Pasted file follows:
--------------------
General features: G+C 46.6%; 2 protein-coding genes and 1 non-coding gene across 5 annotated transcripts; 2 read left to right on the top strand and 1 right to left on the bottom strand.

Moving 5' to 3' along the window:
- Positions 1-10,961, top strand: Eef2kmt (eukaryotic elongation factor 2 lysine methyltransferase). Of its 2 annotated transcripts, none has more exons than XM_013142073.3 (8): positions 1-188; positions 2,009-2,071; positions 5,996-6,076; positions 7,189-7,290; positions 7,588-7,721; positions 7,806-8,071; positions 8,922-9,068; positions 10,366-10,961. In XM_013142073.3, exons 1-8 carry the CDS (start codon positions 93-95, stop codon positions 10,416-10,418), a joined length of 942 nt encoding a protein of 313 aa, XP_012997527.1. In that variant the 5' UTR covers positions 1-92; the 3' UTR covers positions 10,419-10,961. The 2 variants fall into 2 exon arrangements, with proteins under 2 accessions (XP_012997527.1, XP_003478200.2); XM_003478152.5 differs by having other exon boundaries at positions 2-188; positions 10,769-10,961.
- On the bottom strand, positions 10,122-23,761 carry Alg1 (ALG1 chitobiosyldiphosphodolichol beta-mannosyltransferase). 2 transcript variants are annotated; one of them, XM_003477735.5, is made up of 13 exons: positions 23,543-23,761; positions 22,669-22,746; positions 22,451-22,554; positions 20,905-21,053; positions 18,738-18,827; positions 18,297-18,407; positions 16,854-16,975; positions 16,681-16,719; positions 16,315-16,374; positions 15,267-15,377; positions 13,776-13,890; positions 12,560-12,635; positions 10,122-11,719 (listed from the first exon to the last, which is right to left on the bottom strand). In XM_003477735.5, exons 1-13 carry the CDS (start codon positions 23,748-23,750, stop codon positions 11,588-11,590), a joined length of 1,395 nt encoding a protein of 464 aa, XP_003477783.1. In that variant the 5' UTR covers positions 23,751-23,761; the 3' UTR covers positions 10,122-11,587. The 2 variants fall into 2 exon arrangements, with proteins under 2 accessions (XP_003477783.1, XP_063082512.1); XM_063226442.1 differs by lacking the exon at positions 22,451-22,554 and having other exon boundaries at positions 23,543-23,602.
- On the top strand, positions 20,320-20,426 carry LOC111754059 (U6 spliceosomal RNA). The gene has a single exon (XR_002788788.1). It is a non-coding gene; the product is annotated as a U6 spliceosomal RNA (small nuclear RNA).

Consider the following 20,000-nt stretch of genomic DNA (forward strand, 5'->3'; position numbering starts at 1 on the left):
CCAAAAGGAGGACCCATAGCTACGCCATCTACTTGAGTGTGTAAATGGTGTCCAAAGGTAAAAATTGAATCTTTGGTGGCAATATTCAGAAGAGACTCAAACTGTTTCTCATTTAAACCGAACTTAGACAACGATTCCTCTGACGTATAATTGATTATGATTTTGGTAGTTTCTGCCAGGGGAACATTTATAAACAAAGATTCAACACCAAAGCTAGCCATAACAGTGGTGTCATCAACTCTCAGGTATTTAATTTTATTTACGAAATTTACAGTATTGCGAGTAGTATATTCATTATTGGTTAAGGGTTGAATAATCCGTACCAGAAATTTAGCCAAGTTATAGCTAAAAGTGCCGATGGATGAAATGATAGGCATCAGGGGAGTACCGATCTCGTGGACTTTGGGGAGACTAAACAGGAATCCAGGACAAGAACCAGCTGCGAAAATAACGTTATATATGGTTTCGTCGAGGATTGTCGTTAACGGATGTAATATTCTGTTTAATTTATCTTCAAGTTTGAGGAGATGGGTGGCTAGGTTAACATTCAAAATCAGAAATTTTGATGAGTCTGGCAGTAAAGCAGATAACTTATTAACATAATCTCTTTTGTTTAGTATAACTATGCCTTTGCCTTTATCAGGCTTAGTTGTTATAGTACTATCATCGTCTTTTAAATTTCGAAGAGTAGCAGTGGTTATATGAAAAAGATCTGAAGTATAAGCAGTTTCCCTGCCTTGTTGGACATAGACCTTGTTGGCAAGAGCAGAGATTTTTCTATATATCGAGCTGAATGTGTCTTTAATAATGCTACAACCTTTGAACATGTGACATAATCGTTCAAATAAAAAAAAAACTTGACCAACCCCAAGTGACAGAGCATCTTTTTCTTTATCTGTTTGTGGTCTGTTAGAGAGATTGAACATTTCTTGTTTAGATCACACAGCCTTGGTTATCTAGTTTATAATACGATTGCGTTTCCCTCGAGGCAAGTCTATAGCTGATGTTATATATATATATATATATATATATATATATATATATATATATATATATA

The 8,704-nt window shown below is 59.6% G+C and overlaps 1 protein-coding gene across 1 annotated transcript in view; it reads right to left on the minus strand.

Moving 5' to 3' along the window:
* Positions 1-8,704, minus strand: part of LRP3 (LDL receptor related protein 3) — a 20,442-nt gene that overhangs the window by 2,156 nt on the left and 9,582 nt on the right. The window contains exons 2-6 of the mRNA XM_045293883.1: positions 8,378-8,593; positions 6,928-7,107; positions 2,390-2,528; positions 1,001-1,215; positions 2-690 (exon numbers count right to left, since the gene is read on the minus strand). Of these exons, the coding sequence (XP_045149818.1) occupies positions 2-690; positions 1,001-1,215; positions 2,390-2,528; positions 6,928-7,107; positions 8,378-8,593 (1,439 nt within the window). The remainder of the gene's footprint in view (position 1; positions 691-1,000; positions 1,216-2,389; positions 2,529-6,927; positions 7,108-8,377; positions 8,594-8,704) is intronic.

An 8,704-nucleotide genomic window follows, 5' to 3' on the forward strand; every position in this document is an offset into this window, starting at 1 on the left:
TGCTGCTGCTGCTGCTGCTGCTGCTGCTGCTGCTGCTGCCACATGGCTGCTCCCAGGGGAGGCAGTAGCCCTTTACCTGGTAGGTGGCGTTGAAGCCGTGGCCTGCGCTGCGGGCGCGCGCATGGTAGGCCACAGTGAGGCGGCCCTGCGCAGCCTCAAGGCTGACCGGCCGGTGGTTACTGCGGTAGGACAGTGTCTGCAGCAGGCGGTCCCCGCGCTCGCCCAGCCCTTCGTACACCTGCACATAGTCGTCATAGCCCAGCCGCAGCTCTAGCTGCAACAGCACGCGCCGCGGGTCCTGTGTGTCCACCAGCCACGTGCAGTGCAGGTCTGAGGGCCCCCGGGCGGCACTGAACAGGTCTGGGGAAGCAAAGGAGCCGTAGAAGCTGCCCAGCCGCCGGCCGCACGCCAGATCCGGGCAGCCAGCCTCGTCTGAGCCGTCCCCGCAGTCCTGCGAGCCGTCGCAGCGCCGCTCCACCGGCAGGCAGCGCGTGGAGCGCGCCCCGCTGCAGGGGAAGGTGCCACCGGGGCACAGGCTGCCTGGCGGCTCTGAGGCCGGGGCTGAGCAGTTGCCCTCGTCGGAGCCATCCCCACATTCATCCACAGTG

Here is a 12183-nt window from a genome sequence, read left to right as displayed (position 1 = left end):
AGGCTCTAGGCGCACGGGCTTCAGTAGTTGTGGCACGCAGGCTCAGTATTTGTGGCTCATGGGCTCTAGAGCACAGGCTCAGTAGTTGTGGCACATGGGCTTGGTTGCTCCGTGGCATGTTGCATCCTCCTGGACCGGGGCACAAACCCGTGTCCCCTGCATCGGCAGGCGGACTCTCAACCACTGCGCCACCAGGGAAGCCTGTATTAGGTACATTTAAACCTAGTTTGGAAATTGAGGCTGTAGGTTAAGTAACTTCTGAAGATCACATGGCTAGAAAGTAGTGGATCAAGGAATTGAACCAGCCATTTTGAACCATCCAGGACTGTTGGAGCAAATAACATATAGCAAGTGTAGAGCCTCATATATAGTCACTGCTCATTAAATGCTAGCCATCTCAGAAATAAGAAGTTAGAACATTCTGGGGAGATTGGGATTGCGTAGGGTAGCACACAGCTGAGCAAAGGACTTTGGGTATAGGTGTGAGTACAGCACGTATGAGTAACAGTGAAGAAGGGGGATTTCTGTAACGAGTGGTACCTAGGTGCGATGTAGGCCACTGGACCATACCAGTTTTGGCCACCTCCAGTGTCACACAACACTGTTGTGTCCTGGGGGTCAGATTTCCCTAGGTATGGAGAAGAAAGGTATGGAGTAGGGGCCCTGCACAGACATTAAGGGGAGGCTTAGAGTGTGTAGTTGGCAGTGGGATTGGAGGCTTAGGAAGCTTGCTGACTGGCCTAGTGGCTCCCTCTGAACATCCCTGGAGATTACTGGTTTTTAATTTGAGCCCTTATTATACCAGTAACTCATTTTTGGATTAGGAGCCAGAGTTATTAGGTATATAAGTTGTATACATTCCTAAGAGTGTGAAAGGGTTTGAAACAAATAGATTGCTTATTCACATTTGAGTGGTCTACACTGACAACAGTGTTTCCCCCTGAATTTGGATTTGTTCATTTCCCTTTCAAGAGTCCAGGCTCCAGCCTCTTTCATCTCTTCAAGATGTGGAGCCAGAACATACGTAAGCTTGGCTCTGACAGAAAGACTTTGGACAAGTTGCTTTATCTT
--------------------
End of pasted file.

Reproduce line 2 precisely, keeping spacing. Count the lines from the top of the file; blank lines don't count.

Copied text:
Moving 5' to 3' along the window: